chancellor playground


Camptown, New Jersey

I grew up in New Jersey. I grew up in a town that was originally part of Clinton Township and included parts of today’s Maplewood, Newark, and South Orange.

My hometown was called Camptown until the mid-1800s. In 1850, after Stephen Foster published his ballad, “Camptown Races,”  residents were concerned that the “wild” activities described in the song would be associated with their quiet community.

Camp towns were also tent cities that were temporary workingmen’s accommodations in many parts of the United States, especially along the rapidly expanding railroad network. Along with the workers and their horses came races and betting.

See dem flyin’ on a ten mile heat, Doo-dah doo-dah! Round de race track, den repeat, Oh, the doo-dah-day! I win my money on de bob-tail nag, Doo-dah! doo-dah! I keep my money in an old tow-bag, Oh, the doo-dah-day!

The wife of the local postmaster suggested the name Irvingtown, in honor of the currently famous author Washington Irving. It was accepted. The author was invited.

Washington Irving never showed up for his honor. That’s my hometown’s real story.

Irvington (dropping the w) was incorporated as an independent Village in 1874 and later incorporated as a Town, replacing Irvington Village. In my days there, it had about 65,000 residents making it one of the biggest “towns” in the country, although all of us were packed into a square mile.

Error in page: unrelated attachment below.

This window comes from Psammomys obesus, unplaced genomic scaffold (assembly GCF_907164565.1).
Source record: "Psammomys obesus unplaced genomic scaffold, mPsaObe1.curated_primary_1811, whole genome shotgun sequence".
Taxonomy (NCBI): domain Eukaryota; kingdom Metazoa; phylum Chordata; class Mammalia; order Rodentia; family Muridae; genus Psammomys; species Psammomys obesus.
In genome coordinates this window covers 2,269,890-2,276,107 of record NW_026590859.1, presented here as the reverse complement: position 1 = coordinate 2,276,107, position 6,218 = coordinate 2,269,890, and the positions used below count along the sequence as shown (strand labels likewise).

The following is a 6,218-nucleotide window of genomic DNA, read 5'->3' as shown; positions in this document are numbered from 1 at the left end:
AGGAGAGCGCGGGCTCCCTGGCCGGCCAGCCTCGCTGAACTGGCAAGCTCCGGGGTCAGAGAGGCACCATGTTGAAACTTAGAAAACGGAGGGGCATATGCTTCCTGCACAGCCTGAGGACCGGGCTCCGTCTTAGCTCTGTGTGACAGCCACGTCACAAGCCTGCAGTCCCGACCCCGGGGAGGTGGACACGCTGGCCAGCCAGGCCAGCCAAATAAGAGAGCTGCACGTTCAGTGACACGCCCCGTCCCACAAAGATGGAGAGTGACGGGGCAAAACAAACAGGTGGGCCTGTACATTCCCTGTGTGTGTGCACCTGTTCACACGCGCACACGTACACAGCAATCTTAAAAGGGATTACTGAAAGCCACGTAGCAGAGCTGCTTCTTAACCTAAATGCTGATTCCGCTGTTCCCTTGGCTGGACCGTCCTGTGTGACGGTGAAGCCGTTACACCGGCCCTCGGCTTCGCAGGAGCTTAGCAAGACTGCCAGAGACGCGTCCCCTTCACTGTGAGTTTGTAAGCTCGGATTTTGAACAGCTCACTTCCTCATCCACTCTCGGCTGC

After the 1967 Newark riots, there was a fast exodus of families who thought they were living in a suburban town and discovered they were part of the Newark urban sprawl in the most densely populated part of the United States.

Until 1965, Irvington was almost exclusively white. By 1980, the town was nearly 40% black, by 1990 it was 70% black.

Irvington has had a tough run of it the past 3o years, but I loved growing up there. I lived on Adams Street and it was a real neighborhood where you knew all the other families by name. I could wander as a kid from house to house, to the park, down to play at the brook, off to the downtown stores or one of the three movie theaters, and my parents never worried about me. It was a different time; a different world.

In my childhood, our family went weekly to Newark to visit my father’s parents’ home on S. 17th Street for a big family gathering. We would shop in the big department stores downtown, such as Hahnes’s, Orbach’s, Bamberger’s and Klein’s on the Square.

Doo-dah, doo-dah.

IRVINGTON (Images of America)
Alan A. Siegel takes us on a journey, starting when Irvington was a tiny village known as Camptown, to the twentieth century when Irvington was transformed almost overnight into a busy industrial and residential suburb of Newark, New Jersey.